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Applications open today for COVID-19 benefit
By TVO Current Affairs - Published on Apr 06, 2020
According to the province’s Sunday report, there are 4,038 confirmed COVID-19 cases in Ontario, a one-day increase of 408. (Frank Gunn/CP)

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Good morning, Ontario

Here's what we're following

Ontario coronavirus cases surpass 4,000

According to the province’s Sunday report, there are 4,038 confirmed COVID-19 cases in Ontario, a one-day increase of 408. To date, 1,449 cases have been resolved and 119 people have died — 25 more than Saturday. There are 523 people in hospital, including 200 in intensive care and 154 on ventilators.

CERB applications open — for some

Registration opens today for the Canada Emergency Response Benefit — the federal government’s $500-per-week crisis fund for people who have lost their jobs due to COVID-19. To ensure the web portal isn’t overwhelmed, only eligible recipients with birthdates in January, February, and March can apply today. April-through-June registration begins on Tuesday; July through September on Wednesday; and October through December on Thursday.

The federal government says that those who opt for direct deposit should receive the first payment within three to five days, while those who opt for mail delivery should receive it within the next 10 days.

Masks continue to make headlines

Public health officials are changing their guidelines when it comes to mask usage. Canada’s chief public health officer, Dr. Theresa Tam, now says there are situations in which wearing a homemade face covering could be beneficial. “If you’re in public transit and you cannot easily practise the two metres [of physical distancing], for example, then having that additional covering, like covering up your cough, I think, is a good idea,” she said Saturday. Previously, Tam had suggested that mask use was not necessarily beneficial and could tempt people to touch their faces more frequently. Tam also warned provinces and territories against throwing away used masks, saying officials are looking into disinfecting them for reuse.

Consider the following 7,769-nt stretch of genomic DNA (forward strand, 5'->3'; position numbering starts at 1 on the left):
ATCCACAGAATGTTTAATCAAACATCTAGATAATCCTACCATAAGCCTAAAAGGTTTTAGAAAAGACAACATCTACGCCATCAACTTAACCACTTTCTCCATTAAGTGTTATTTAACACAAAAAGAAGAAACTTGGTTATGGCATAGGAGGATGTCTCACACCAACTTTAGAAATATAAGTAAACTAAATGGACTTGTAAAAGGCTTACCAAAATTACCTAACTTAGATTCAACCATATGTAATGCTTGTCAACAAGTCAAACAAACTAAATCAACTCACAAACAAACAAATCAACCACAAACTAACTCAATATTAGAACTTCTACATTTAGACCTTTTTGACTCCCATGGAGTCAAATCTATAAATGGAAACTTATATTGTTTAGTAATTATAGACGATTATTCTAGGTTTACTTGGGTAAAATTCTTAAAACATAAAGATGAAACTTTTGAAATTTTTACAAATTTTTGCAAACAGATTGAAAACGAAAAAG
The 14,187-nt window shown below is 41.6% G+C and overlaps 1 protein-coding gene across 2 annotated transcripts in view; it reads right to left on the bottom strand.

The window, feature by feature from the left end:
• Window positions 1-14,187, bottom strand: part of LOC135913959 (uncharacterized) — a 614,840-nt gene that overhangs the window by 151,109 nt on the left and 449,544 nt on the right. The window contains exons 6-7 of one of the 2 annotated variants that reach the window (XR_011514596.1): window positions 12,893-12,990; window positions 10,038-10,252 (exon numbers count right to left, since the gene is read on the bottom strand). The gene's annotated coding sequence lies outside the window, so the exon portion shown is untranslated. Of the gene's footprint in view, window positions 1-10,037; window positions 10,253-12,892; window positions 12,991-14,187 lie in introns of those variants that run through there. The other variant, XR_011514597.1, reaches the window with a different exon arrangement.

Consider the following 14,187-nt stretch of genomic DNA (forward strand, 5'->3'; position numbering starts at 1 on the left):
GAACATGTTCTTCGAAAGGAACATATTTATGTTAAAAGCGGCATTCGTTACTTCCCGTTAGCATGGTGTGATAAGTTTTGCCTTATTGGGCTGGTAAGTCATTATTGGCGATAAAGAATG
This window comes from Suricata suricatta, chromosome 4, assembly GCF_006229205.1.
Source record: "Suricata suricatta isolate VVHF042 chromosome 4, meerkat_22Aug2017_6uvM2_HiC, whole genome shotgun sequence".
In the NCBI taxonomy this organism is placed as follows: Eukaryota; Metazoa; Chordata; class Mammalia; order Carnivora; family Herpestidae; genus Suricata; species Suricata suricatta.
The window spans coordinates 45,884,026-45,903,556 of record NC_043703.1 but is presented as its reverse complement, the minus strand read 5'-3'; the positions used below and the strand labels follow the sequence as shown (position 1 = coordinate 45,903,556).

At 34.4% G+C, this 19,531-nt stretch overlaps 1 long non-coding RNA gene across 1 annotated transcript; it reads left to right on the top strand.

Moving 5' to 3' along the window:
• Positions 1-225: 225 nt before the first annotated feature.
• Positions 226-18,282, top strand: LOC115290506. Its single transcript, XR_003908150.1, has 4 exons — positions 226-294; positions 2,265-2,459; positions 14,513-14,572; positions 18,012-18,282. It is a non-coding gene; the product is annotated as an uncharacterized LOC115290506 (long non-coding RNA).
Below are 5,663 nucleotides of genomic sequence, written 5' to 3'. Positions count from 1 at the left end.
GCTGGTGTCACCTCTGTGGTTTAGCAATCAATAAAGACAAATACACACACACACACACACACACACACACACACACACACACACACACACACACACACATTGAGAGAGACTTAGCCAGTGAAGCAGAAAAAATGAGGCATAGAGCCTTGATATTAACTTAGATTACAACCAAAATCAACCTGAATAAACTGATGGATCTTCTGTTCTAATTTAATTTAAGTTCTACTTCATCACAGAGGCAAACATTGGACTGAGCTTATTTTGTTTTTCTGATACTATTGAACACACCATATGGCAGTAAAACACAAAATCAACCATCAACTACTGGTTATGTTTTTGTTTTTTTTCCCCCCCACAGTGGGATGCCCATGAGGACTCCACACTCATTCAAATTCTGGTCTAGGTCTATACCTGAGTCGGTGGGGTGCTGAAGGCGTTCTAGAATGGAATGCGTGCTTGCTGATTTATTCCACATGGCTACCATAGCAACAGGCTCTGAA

Meanwhile, Prime Minister Justin Trudeau said he is still hoping to negotiate with the United States about its decision to ban exports of some medical equipment, including safety masks. When asked Sunday whether he would consider retaliatory measures, such as closing the border to health-care professionals, he said: “I’m not going to engage in hypotheticals. I will say that we will do what is necessary to keep Canadians safe and we will do it in as constructive a way as possible.”

TVO.org publishing regional updates

Every day, we will publish a collection of news items from across the province about the pandemic. Please visit TVO.org for the latest. Here is this weekend’s edition.


Watch now

Coppers

In this TVO Original, documentary filmmaker Alan Zweig examines the lives of retired police officers with a hard-hitting and empathetic look behind the fabled “blue wall.” Policing is a profession marked by adrenaline and chaos, but also by suicide and relationship breakdown. Zweig’s trademark probing interviews shed light on what it really means to serve and protect.

Hubble’s Cosmic Journey

The Hubble space telescope, launched in April 1990, helped humanity achieve a once-impossible dream: gaining a clear view of the cosmos. This National Geographic documentary recounts the story of one of the most remarkable advances in modern technology, as told by the people involved.


Read now

Doug Ford may be good or bad. But is he learning?

Doug Ford
Frank Gunn/CP

Critics continue to debate whether Premier Doug Ford deserves blame for the rise in COVID-19 cases or credit for the province’s steady governance during the pandemic. Columnist John Michael McGrath says we should instead be focusing on the future. “What I’m interested in,” McGrath writes, “is what lessons he’s learning from all this.”


Tonight on TVO

8 p.m. — The Agenda: Domestic violence during a pandemic

Reports of domestic violence are spiking as families self-isolate to prevent the spread of COVID-19. The Agenda explores this issue with Silvia Samsa, executive director of Women’s Habitat; Pamela Cross, legal director at Luke's Place Support and Resource Centre; and Katie Bortolin, program manager at Beendigen Anishinabe Women’s Crisis Home and Family Healing Agency.

10 p.m. — The Fruit Machine

After the Second World War, the Canadian government used the RCMP to try to purge the public service of LGBTQ employees. Filmmaker Sarah Fodey speaks to survivors of the decades-long bullying campaign.

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